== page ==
‘Strangers and Brothers,’ later retitled ‘George Passant.’
I’m currently reading the first entry in C.P. Snow’s series Strangers and Brothers
, which he published between 1940 and 1970 — a series of books about (in no particular order) friendship, power, ethics, and (more I think than anything else) a sort of vanishing-but-not-yet-gone kind of English masculinity. A single character — the authorial stand-in Lewis Eliot — narrates each of the eleven volumes, in which he is usually at a Nick Carraway-ish distance from the action, and the series itself moves with him from poor-young-striver to placid establishmentarian oldbody.
I became interested in the series after finding its most famous entry — The Masters
— in an edition with a striking Edward Gorey cover. The story, about an election in an unnamed Cambridge college, is an understated drama of academic political maneuvering and shifting personal allegiances that created a kind of quiet, spellbinding air of suspense. But while it’s definitely the best-known of Snow’s otherwise completely neglected work, that’s not saying much, at least in the U.S. (the BBC freshly adapted the series for radio a few years ago). Snow himself was a physical chemist-turned-politician, and whose lecture on the “Two Cultures” (the sciences and the humanities) and the communication gap between them was widely reprinted and anthologized. (Given that it seems almost comically antiquated to worry about that *particular* cultural divide in this post-knowledge era, it’s perhaps less mysterious that few people are reading Snow.)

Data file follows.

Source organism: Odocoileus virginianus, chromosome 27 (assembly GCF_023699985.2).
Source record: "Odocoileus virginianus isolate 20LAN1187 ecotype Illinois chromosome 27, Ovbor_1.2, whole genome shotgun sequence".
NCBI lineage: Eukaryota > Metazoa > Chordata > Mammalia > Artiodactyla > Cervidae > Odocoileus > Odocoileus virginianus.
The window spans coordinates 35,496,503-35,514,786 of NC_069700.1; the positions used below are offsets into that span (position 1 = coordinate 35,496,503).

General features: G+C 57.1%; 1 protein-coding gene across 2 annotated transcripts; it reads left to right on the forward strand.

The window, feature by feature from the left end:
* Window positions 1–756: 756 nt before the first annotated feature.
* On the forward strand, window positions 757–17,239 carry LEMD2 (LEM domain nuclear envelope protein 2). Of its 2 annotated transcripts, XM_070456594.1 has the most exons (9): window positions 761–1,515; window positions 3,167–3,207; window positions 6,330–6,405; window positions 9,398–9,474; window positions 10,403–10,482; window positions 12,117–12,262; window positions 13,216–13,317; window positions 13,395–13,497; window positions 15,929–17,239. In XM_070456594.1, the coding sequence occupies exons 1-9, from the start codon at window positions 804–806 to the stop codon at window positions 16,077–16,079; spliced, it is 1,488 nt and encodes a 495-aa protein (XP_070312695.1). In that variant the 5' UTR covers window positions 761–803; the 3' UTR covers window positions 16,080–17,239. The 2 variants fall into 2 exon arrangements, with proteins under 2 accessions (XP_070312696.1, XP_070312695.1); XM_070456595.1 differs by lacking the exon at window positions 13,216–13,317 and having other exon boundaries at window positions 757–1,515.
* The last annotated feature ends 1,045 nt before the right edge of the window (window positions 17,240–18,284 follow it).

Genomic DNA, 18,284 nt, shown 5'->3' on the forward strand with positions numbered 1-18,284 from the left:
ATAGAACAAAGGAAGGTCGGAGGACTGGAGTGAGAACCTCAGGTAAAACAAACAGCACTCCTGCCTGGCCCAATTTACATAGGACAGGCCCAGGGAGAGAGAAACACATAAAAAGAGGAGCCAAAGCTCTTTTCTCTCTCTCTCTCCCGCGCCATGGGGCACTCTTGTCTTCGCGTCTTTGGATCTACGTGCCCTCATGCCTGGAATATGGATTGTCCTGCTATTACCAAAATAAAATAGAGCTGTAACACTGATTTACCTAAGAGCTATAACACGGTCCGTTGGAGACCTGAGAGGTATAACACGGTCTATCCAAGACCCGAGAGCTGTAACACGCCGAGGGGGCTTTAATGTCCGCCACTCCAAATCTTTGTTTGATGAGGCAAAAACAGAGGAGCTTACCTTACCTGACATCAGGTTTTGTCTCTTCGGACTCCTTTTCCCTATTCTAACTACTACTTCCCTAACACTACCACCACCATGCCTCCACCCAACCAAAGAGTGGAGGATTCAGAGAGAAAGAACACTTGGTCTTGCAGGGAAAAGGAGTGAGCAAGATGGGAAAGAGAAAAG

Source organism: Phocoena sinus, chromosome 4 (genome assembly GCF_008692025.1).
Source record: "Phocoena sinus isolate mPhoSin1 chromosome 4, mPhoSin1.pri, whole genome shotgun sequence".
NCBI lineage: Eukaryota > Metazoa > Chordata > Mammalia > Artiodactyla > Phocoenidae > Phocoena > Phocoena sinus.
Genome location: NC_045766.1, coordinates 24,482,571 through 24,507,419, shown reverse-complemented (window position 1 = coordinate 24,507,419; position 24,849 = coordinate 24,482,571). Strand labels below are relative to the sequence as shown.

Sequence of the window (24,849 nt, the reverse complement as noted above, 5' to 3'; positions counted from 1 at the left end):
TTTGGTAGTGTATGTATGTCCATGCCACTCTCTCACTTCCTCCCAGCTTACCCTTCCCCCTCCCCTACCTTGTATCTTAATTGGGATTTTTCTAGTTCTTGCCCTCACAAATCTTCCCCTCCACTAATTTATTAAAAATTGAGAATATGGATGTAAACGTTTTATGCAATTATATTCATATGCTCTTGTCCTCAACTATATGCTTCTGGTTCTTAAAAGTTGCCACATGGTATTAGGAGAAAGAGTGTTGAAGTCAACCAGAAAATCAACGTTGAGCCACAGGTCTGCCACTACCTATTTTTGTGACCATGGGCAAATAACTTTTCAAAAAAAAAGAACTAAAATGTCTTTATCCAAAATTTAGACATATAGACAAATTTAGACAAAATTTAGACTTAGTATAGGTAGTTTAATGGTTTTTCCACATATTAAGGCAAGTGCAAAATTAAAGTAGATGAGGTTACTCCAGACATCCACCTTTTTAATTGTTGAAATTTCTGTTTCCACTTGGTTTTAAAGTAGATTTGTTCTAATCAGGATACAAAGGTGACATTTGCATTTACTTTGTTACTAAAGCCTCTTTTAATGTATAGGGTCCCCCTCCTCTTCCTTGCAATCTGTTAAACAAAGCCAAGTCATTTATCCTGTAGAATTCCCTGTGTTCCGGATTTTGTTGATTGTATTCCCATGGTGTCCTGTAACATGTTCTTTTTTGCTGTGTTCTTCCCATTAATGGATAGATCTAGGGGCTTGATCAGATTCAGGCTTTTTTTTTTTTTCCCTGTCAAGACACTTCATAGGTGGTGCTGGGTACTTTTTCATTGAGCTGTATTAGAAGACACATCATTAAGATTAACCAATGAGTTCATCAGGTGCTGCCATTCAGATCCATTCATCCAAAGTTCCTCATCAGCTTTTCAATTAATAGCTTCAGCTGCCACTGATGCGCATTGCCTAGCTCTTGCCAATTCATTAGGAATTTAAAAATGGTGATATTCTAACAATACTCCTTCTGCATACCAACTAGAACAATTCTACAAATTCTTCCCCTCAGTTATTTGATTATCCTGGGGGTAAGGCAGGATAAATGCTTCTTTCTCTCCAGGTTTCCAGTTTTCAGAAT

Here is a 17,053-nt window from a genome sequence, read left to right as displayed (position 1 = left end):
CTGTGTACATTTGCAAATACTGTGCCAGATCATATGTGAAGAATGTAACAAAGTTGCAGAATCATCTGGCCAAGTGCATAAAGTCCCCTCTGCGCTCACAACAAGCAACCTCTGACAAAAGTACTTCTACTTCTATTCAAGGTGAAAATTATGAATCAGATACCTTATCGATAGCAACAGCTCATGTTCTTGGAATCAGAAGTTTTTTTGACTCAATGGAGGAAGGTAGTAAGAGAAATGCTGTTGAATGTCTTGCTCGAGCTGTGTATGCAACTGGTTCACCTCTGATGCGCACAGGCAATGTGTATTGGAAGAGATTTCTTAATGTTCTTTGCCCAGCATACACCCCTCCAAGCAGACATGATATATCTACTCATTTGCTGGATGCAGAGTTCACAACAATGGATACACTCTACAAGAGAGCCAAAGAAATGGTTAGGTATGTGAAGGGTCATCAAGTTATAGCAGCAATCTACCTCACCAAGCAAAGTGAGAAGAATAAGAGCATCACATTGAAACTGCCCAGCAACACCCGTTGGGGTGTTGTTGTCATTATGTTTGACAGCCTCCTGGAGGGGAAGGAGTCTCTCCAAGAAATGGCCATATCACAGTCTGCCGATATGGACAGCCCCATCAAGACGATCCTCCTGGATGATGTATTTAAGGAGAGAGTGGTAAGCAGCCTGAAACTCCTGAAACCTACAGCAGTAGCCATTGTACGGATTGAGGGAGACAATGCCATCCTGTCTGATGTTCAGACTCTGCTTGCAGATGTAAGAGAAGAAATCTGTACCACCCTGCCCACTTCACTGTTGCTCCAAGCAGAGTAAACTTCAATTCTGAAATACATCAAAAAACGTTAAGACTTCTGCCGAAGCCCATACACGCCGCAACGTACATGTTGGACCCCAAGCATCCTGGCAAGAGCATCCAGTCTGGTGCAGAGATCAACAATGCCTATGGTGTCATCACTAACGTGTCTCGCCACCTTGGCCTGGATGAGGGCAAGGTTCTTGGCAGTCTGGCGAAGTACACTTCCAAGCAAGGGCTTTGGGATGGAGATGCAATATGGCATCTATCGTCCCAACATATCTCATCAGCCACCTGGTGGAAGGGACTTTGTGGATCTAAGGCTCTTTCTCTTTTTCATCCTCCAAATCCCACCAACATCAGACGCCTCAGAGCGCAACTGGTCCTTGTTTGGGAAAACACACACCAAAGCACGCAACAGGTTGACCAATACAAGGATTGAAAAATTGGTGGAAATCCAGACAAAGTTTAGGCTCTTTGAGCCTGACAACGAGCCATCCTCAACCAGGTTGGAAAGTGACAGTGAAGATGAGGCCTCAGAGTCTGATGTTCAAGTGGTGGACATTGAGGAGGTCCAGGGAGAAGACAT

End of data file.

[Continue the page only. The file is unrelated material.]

I’ve thought about The Masters quite a bit since then, and I’ve wanted to re-read it. I’ve read two of the other books in the series, but I thought it was time to go back and start from the beginning, to see if the whole edifice stands up. More posts to come here about the first book: originally published with the title the series eventually took, and then republished as the Victorian-sounding George Passant.